Welcome to Six Damn Fine Degrees. These instalments will be inspired by the idea of six degrees of separation in the loosest sense. The only rule: it connects – in some way – to the previous instalment. So come join us on our weekly foray into interconnectedness!
Camp, adj. - Ostentatiously and extravagantly effeminate (typically used of a man or his manner); ... deliberately exaggerated and theatrical in style. (Definitions from Oxford Languages)
For the longest time, I would shy away from a lot of media that I associated with camp. From what little I could see, I thought it was tacky, in poor taste and attention-grabbing: “Look at me! I’m in your face! I’m different – and I’m unafraid to be different!”
I’m still not automatically a fan of things that I consider ostentatious and in-your-face, and I guess there is a lot of camp that leaves me non-plussed. But that’s true for a lot of art – and it’s not necessarily a bad thing. If I’m entirely honest: looking back, I wonder how much of my negative reaction to it was that, as little as I like to acknowledge it, young Matt was a teensy bit of a homophobe.
I almost managed to live to the age of 40 thinking that Bob Fosse’s All that Jazz would be a film I’d hate. High camp, stage dancers from the days when disco was just about still alive but definitely already starting to smell funny funny and the like aren’t exactly on my list of favourite things; I’m more of a whiskers on kittens and David Fincher’s Seven kinda guy. It was only when Criterion brought the film out on Blu-ray and Matt Zoller Seitz did his video essay on the film (embedded at the bottom of this post) that I thought I should perhaps try to get over my Fear of a Leotard Planet.
In short, I was transfixed. A couple of years ago I wrote about artifice and authenticity in films, and already while watching All that Jazz I was startled how well the former was used to evoke the latter. The film is often highly stylised, it eschews the surface markers of realism, it embraces camp and staginess like so few films do, and even fewer do successfully. The style of All that Jazz is showy, but it’s never insecure or needy: there’s an almost staggering confidence at play in the film. It’s rare to find a film that has learnt the right lessons from theatre, and that understands how limiting cinema’s obsession with realism is.
That’s perhaps the main thing I took away from All that Jazz: it’s exciting to see a film that isn’t beholden to a narrowly defined and all too often shallow representational realism. While it wouldn’t fit all kinds of films and stories, the kind of illusion that’s more common to the stage is something I wish film would embrace more often. Filmmakers try to make things look more real, but we know that what we see isn’t real: the dinosaurs and flying superheroes are pixels, that tower with a big flaming eye on top is a miniature, and that guy running with a gun is Tom Cruise. There’s a certain demented futility to the extent to which cinema is often at cross-purposes with itself: movies want you to get excited about the extravagant illusions they create, yet they want to hide the fact that they are illusions. There’s a fetish of the seamless – and it isn’t limited to CGI orgies: in a way, what Linklater was aiming for with Boyhood was also the seamless appearance of reality. There’s definitely a place for that, but realism isn’t inherently more valuable than other modes of representation. To my mind the most powerful illusion is often not the one that is seamless: it’s the one where the audience sees the illusion for what it is, a mirage, and fully buys into it nevertheless.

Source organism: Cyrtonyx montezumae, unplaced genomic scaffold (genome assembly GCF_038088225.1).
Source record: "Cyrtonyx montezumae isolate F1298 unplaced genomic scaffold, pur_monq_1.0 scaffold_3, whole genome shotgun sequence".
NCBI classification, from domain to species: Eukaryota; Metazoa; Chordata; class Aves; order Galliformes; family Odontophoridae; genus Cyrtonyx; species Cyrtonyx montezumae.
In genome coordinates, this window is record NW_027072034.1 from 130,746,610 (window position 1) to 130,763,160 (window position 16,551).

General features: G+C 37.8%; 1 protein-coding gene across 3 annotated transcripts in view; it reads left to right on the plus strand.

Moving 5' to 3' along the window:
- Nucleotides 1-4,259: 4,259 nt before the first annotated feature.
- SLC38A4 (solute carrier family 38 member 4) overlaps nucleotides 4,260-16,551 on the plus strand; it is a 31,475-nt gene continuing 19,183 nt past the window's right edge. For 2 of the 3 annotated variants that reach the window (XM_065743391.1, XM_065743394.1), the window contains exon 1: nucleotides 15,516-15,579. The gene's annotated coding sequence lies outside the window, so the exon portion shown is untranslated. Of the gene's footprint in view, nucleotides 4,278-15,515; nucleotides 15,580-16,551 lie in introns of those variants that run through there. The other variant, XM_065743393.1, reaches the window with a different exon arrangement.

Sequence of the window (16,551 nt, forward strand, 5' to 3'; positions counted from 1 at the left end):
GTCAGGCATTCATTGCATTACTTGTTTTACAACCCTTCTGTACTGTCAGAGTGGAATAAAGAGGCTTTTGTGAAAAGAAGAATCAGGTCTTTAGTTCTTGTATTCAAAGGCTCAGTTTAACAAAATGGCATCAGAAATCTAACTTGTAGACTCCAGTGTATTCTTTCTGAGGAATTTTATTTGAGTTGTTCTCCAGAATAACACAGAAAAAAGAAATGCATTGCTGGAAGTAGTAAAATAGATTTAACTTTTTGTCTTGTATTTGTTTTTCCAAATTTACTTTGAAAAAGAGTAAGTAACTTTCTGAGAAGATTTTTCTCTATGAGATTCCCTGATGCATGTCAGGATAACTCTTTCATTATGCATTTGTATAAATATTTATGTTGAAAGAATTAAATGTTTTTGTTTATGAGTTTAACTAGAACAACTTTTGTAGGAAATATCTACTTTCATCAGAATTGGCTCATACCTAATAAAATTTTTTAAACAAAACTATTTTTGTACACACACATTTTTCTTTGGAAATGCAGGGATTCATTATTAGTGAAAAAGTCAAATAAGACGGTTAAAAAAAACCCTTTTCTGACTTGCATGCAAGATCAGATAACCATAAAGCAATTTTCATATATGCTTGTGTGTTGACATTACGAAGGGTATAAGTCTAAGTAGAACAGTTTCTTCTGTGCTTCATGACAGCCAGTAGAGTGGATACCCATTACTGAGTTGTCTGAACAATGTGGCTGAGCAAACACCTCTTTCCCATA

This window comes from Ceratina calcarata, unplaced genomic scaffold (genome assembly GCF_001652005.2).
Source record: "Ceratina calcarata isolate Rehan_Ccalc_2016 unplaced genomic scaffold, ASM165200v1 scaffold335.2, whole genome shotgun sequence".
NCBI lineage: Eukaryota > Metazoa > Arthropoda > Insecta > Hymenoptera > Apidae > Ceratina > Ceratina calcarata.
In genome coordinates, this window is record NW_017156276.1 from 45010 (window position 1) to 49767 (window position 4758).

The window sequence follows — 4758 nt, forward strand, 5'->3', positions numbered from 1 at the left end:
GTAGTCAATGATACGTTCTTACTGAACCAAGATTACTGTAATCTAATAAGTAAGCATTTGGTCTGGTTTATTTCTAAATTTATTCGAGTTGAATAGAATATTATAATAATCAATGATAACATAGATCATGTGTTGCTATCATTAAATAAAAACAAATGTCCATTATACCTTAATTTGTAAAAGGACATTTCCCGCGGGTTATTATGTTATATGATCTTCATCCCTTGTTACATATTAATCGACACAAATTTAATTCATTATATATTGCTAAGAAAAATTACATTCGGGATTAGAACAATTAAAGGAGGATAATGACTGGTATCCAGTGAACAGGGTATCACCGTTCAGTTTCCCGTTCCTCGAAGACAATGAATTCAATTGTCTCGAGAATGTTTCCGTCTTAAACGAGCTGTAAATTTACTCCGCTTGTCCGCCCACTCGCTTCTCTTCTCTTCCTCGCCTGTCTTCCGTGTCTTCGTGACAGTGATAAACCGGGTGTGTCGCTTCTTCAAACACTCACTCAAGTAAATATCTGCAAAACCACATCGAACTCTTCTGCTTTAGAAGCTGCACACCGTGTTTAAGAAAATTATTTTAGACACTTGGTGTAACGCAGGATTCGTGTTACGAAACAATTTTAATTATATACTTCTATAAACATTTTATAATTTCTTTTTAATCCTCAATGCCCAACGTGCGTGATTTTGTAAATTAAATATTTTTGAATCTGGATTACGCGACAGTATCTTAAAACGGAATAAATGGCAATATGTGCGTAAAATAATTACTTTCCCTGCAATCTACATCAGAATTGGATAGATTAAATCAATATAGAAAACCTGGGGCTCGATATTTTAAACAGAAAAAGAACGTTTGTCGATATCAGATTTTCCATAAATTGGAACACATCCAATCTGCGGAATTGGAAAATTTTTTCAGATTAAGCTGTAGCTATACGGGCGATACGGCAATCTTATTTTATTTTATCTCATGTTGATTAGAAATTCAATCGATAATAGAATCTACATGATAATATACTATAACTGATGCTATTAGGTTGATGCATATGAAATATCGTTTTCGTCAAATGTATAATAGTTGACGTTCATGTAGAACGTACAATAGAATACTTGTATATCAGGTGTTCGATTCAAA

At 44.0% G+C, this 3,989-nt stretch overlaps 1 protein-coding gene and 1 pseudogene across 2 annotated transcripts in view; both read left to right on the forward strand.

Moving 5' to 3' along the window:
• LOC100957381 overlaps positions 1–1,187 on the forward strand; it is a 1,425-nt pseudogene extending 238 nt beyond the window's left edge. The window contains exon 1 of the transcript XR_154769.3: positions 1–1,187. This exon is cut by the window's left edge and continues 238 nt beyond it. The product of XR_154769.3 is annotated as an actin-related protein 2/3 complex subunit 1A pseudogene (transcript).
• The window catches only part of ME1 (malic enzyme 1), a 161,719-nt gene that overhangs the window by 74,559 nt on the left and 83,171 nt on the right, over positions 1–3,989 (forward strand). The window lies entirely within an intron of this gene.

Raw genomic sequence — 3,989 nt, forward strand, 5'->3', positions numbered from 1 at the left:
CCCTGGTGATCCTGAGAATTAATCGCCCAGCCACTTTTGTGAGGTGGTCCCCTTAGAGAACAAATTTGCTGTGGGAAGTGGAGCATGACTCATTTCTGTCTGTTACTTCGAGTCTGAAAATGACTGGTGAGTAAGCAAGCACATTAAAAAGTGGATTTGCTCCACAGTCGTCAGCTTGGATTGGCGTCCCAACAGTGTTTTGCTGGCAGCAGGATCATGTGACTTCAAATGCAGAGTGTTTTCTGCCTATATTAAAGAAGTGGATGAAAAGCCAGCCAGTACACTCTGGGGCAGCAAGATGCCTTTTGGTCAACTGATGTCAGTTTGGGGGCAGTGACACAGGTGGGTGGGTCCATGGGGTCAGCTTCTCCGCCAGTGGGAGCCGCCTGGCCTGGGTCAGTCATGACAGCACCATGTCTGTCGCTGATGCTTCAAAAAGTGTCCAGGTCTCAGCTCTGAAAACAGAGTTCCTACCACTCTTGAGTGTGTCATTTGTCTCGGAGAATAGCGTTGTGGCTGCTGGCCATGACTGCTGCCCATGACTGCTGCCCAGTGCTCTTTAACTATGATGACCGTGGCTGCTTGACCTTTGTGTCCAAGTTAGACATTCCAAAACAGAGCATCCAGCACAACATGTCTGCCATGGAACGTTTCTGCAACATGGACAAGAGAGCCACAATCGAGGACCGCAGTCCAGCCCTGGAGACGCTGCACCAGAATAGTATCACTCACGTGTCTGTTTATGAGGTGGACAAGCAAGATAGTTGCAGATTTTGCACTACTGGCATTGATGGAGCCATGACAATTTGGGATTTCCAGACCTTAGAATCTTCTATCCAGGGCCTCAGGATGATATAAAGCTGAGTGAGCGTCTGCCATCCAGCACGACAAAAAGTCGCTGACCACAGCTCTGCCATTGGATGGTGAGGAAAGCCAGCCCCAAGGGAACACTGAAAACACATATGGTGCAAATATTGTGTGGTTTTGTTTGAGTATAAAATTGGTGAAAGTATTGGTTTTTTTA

On the stage, we can watch an actor slip from one role into another, yet make them all real. There’s no need for Academy Award-winning makeup to hide the fact that we’re still looking at, say, Meryl Streep. A different hat, changed body language, all of these change an actor from a young man into an old woman, and both can touch our heart. The audience doesn’t just watch the illusion, it becomes complicit in it, intensifying the effect. I’ve seen a modern actor playing an Elizabethan player playing Thisbe, making us laugh at the incongruity one moment and cry the next as Thisbe’s pain and death feel utterly real. When it works, that reality is in no way diminished by the obvious artifice of it all. To make the audience see both the trick and the reality of what the trick presents at the same time, that’s magic. As Tony Kushner wrote in his stage directions to Angels in America: “It’s OK if the wires show, and maybe it’s good that they do.”
Obviously, film isn’t theatre, and what works in one medium has to be adapted for another. I wouldn’t want all movies to resort to the Brechtian strategies Lars von Trier resorted to in Dogville. I do want film to be less fixated on the invisibility of its illusions, though: the more magic happens entirely on the screen, the less it happens in my mind. All that Jazz‘ magic isn’t entirely that of the stage and its visible wires, but it rejects a superficial realism. It invites the audience into a much larger and more exciting space. Its reality is emotional first and foremost, its razzle and dazzle is artificial and has no qualms about this – artifice can heighten reality much more than a seamless illusion can. It opens up space and time, showing what a tiny stage realism is. How many leotarded angels can dance on the head of the pin that is realism? Many times fewer than Fosse was able to imagine, I’ll wager.